Drought support review not due to report until mid-next year

Drought support review not due to report until mid-next year


The timing of a government review into the Farm Household Allowance is causing concern


A review into why tens of thousands of potentially eligible farmers have not accessed social welfare programs won’t report until sometime next year.

The investigation of Farm Household Allowances was announced in July, an expert panel has been assembled and public inquiry is now underway – but the process to lodge submissions is still in development.

The federal Agriculture Department said the FHA review would make its recommendations in the first half of 2019. It remains to be seen how soon government acts on the findings.

While there are around 20,000 farmers potentially eligible for the FHA, just 2000 are receiving benefits. 

The application process has been criticised as too onerous and confusing, with more than 70 questions.

CWA of Australia president Tanya Cameron supports the review initiative, but is concerned about the time it will take for it to make recommendations.

“Now’s not the time to hold off making changes. Surely there are things that could happen sooner to make it easier people,” Mrs Cameron said.

“People are falling through the cracks who could be eligible. They aren’t applying, or they’ve been found ineligible or they’ve found the application process too daunting.”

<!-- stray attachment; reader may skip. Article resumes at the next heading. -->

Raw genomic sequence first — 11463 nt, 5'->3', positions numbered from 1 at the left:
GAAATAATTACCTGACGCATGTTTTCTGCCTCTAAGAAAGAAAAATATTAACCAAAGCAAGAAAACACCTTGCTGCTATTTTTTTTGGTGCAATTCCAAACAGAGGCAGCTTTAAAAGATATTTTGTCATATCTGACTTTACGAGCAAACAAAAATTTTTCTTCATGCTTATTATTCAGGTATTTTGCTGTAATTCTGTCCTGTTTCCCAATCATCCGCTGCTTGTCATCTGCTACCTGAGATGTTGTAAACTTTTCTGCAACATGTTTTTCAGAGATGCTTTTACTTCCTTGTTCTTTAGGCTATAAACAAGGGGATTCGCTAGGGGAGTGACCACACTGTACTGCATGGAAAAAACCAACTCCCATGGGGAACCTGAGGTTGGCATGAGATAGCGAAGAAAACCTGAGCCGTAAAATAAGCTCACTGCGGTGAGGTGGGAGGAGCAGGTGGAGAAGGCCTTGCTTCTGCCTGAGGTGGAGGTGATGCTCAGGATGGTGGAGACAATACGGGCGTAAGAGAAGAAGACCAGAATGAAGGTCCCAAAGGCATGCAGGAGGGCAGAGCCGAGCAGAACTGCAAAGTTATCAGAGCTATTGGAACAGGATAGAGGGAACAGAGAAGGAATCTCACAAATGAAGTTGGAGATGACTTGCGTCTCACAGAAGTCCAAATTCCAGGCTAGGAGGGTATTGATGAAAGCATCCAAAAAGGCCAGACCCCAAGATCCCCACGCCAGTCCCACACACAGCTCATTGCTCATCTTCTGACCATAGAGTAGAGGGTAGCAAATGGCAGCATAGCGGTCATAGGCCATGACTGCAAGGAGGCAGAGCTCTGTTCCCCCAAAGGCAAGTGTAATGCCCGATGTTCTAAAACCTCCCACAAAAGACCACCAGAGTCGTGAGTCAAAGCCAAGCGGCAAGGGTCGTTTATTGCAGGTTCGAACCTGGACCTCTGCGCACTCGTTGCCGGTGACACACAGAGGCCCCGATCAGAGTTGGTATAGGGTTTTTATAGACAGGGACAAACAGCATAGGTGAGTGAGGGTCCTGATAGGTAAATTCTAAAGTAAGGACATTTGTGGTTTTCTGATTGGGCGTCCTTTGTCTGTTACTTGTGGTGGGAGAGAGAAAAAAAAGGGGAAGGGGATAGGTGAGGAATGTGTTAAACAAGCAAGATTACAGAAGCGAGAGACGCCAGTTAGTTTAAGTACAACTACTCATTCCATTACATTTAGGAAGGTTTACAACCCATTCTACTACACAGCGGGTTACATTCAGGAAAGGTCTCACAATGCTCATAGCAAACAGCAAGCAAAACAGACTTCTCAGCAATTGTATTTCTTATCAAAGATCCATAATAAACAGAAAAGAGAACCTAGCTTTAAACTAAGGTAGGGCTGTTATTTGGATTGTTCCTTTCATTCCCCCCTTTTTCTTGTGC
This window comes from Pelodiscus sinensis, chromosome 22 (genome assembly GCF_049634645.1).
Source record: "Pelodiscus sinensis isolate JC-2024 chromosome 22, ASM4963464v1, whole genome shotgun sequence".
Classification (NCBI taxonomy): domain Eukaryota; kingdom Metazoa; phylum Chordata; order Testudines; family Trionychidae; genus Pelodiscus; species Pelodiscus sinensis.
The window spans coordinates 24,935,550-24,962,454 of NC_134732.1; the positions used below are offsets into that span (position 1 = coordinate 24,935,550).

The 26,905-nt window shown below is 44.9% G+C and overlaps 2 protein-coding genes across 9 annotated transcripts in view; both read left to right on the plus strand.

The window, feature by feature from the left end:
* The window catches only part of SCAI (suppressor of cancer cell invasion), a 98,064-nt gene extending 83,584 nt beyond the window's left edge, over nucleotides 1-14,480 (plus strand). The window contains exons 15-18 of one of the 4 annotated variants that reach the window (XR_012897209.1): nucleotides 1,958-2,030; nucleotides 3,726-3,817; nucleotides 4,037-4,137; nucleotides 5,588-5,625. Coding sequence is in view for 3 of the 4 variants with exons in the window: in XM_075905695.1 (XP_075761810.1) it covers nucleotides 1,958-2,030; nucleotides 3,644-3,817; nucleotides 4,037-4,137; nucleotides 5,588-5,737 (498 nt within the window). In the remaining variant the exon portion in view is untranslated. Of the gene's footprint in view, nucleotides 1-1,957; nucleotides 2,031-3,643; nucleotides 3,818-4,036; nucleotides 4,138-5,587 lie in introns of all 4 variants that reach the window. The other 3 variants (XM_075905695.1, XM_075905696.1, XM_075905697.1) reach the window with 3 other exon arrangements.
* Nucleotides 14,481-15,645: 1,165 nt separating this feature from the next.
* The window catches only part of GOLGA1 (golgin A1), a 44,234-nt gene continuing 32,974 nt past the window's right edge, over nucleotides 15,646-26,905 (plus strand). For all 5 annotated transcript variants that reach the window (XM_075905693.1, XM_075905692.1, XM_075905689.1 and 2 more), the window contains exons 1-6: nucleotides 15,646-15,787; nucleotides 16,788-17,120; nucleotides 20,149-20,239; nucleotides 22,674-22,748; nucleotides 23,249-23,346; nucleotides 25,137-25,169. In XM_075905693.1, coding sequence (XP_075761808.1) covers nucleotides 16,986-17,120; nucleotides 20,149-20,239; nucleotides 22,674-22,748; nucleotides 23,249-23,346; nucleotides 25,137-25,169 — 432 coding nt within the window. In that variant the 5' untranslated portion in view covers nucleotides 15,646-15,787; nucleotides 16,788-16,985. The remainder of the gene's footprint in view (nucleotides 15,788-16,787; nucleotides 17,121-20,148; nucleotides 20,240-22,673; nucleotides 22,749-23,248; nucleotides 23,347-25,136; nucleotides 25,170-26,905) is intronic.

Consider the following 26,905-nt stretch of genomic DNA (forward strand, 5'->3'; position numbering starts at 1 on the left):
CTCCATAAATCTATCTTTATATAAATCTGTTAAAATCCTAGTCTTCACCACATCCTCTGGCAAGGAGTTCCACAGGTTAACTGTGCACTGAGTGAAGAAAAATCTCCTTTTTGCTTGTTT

“This review could build up expectations there will be some solutions coming, but I’m  concerned about how people cope with if they don’t come though in a suitable timeframe.”

The review will consider if FHAs:

  • Reach farmers in need
  • Remain fit for purpose
  • Provide assistance while helping farmers to improve their long-term financial circumstances

Three experts comprise the review committee.

Michele Lawrence (review chairwoman) is a member of the Agricultural Industry Advisory Council and a dairy farmer from Tasmania.

Georgie Somerset is Agforce deputy chairwoman and a cattle farmer from Queensland.

Robert Slonim is Professor of Economics at the University of Sydney and former director of the federal Government’s Behavioural Economics Team.

About 8000 of Australia's 80,000 farmers received $230 million in FHAs since 2014.

Federal Agriculture Minister David Littleproud announced the review in June.

"The Department of Agriculture estimates there may be 19,000 farmers eligible for Farm Household Allowance who have not applied for it,” he said.

"That prompted me to ask the question, why? 

“We need to know the answer and this review will provide it. I've called again and again for farmers not to self-assess whether they qualify for the FHA. 

“Farmers need to use the free help we provide–Rural Financial Counsellors–and talk through it with them.”

Payment under the FHA is based on unemployment benefits, but in August additional lump-sum payments were added.

Couples in a household will receive two payments worth up to $12,000 and single households will receive up to $7,200, and the asset threshold was reduced from $2.6m to $5m.


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